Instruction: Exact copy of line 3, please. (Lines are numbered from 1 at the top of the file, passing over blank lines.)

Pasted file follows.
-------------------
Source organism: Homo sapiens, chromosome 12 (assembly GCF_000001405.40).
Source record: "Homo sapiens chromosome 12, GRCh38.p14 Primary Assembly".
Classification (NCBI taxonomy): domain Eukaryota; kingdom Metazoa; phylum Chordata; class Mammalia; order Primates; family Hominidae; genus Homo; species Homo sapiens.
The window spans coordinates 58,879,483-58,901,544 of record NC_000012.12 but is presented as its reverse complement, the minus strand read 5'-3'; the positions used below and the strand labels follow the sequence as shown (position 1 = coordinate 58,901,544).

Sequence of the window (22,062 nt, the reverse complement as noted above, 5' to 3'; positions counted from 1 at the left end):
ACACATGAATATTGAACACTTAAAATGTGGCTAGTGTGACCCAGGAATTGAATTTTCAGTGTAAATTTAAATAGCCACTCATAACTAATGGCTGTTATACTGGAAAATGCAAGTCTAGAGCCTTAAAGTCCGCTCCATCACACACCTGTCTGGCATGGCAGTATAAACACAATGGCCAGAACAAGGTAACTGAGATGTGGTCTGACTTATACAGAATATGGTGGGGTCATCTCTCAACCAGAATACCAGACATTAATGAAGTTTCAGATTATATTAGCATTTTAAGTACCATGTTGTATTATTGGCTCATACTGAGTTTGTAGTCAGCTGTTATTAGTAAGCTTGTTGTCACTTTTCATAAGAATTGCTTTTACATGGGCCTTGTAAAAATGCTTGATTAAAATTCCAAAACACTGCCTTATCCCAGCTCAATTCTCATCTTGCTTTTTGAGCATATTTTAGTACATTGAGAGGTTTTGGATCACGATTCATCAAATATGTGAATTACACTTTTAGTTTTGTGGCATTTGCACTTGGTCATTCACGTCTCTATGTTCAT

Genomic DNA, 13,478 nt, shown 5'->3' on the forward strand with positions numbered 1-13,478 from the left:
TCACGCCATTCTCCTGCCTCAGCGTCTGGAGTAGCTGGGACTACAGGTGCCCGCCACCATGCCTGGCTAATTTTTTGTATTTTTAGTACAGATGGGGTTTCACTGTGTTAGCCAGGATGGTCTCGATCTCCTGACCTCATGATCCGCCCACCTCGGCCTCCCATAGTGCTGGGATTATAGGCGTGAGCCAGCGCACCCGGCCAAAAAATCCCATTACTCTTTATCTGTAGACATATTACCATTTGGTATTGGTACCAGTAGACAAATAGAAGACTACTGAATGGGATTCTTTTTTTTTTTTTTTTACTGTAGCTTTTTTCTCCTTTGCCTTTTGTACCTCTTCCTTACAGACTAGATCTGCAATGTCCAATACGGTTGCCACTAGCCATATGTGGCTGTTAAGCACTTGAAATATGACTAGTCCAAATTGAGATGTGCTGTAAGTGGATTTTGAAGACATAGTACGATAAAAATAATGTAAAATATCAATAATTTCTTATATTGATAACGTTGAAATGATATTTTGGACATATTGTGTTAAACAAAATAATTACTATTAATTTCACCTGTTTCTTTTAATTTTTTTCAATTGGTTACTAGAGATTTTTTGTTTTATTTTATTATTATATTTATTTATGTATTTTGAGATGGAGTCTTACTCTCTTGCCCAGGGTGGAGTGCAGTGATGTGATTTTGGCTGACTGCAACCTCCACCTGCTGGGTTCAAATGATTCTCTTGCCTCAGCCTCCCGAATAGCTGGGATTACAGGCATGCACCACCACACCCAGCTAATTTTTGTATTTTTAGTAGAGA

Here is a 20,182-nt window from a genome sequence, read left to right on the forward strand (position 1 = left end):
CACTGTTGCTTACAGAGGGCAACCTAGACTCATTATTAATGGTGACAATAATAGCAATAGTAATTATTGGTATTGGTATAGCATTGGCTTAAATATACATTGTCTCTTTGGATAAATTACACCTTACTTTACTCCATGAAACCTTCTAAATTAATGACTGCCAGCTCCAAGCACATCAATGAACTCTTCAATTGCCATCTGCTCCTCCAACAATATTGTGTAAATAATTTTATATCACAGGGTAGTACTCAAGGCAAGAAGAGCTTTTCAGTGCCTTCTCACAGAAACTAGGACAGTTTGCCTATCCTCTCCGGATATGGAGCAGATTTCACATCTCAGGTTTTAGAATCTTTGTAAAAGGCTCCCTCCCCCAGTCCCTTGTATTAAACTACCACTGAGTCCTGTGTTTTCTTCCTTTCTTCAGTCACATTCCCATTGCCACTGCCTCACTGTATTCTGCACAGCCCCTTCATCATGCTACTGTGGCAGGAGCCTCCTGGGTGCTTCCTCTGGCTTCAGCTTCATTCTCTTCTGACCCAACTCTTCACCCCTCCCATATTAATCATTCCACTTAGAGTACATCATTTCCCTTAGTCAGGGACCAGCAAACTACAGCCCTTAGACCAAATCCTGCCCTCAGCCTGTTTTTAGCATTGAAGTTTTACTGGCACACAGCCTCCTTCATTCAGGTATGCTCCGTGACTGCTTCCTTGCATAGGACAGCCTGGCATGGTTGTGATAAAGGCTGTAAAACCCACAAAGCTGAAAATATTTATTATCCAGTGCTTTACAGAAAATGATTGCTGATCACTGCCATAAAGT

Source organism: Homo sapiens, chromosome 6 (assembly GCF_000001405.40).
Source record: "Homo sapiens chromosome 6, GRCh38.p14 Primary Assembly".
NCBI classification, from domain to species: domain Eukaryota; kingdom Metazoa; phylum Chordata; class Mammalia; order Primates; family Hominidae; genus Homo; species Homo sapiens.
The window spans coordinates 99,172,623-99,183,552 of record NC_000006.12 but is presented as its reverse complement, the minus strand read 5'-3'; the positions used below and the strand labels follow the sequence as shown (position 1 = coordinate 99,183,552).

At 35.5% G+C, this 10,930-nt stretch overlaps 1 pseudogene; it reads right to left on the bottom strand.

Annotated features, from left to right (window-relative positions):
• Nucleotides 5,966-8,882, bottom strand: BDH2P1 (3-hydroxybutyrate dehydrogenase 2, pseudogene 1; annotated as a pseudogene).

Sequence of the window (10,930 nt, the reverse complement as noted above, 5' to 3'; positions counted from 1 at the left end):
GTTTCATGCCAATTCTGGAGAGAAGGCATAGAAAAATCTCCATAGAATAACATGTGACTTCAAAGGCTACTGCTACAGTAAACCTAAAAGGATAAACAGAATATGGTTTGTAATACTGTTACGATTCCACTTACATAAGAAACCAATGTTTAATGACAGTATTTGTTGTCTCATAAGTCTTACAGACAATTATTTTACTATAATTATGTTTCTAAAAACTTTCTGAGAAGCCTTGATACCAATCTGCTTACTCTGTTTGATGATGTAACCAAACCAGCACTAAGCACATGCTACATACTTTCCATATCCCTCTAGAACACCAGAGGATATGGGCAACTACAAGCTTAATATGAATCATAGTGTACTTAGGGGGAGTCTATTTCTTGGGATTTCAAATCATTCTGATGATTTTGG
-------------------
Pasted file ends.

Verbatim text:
Classification (NCBI taxonomy): domain Eukaryota; kingdom Metazoa; phylum Chordata; class Mammalia; order Primates; family Hominidae; genus Homo; species Homo sapiens.